By Phoebe North
If the teachers at Waxbury saw the way the mold crept in from the windows and up the walls of our classrooms, coating their world maps and the cases of dusty taxidermy, they failed to tell us. We counted black squares as the tendrils crept from ceiling panel to ceiling panel, spreading.
The effects of the mold on the boys were obvious, immediate and clear. At first, we liked how it changed them—the new muscles, the biceps and triceps and quads that were wrapped with veins as wide as our thumbs. We liked how they were hardened. Until one night when we awoke to Mikey Alspaugh raging in the teacher’s parking lot, waging battle against the plastic garbage bins.
“Do something,” I whispered to Pete, as I clutched my coat around my pajamas, trying to keep out the cold. He didn’t speak, only grunted, then jogged off toward the boys’ dorm. When he returned, I saw that he’d stretched his wrestling uniform over his shoulders and his thick, stone thighs. He dove in at Mikey, ready for his fight, too.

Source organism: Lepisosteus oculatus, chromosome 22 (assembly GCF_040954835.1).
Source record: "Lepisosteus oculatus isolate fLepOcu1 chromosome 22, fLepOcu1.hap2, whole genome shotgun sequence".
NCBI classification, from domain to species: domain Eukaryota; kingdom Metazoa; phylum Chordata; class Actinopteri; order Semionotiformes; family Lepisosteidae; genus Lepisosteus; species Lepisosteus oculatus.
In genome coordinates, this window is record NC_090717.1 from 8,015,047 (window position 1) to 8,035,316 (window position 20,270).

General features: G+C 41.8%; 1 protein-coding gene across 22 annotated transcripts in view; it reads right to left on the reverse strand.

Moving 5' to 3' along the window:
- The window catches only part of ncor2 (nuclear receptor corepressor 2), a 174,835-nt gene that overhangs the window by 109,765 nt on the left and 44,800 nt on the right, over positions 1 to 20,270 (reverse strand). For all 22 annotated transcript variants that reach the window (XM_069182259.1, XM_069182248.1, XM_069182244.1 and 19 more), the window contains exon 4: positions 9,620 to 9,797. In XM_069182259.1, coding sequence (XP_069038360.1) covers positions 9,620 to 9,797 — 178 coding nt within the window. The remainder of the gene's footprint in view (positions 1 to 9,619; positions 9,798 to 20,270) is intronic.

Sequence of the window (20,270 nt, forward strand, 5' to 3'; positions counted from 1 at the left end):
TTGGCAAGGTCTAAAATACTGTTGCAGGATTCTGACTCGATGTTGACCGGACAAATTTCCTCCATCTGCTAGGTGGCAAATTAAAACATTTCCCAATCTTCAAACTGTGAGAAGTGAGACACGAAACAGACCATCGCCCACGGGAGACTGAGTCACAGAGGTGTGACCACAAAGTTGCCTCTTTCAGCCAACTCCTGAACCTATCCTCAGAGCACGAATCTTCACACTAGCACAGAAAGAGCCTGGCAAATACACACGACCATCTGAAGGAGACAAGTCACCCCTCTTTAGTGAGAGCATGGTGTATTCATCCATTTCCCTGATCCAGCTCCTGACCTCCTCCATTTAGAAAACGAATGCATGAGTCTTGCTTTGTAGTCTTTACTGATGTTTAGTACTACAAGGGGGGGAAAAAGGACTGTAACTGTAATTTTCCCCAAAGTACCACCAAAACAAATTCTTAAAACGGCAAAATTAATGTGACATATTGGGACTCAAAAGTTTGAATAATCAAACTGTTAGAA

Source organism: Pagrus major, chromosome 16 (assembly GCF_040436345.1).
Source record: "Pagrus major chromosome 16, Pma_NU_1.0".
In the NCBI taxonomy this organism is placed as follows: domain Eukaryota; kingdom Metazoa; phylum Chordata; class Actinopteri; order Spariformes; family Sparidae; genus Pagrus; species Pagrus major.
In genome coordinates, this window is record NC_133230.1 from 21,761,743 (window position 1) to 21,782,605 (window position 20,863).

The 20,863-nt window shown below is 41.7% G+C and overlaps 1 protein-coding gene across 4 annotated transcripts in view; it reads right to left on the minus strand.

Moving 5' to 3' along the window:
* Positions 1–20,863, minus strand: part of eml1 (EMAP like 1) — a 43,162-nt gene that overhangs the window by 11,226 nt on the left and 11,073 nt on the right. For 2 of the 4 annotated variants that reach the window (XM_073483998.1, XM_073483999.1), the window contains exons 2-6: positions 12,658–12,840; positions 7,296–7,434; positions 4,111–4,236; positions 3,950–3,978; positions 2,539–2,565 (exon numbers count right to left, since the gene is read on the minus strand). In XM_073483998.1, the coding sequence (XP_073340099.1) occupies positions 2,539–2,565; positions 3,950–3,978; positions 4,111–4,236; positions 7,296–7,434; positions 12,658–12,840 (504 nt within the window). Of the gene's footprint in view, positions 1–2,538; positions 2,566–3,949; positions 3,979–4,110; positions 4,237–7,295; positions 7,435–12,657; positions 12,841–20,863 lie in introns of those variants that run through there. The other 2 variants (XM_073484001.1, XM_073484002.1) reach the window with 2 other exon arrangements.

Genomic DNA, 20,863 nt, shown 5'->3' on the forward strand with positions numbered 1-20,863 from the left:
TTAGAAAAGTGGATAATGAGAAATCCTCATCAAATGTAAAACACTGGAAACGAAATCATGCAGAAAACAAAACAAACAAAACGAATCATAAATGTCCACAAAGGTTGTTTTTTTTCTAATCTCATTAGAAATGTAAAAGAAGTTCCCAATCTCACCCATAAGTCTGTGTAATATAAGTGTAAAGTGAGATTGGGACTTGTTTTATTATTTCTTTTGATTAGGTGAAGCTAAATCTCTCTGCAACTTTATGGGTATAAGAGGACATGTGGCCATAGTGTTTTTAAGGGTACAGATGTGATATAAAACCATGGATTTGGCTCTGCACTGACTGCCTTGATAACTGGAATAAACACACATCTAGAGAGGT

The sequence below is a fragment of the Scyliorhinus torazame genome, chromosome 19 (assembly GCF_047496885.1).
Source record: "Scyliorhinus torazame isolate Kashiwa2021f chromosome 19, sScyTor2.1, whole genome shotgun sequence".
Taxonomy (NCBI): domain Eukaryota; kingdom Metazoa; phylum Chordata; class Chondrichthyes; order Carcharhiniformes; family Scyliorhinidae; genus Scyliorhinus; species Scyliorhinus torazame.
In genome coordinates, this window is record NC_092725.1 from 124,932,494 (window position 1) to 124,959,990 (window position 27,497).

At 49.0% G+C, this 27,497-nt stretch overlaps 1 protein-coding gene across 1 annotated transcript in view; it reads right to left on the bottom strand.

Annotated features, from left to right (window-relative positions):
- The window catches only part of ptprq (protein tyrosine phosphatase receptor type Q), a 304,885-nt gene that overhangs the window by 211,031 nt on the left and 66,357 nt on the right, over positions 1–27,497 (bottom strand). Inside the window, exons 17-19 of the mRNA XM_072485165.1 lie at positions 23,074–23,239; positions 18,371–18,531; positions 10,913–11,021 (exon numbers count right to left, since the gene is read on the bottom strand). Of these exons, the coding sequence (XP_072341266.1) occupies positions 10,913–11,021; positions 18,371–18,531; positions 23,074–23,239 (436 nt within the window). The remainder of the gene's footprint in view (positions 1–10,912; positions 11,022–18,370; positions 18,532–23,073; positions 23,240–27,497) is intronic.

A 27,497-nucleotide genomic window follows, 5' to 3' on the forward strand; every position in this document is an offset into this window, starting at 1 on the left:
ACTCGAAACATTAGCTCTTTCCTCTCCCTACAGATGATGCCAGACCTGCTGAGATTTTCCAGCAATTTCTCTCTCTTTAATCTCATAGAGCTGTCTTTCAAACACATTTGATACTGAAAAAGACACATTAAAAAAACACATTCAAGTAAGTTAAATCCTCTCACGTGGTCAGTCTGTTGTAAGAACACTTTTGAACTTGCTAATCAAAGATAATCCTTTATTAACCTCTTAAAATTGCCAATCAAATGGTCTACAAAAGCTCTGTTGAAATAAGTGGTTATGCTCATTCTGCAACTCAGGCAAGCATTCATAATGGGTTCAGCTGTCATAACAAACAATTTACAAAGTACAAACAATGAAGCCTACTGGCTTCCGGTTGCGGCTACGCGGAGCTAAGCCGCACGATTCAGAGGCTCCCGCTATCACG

It took eight of us to pull him off. On the walk back to my dorm, as he stamped down the path at my side, I pressed my fingertips to his broiling skin.
“What are you, suicidal?” I forced a laugh. But he ignored me.
My greatest fear was this: one night I’d wake to my bookshelves ringing against the cinder walls like a glass bell. Cindy and I would stagger to the window, press our faces to the pane, fog it with our breath, and watch as the ship buried beneath the lacrosse field would begin to lift itself from the soil, shedding roots and stones and worms, and, thrusting up toward the starless sky, would finally take off.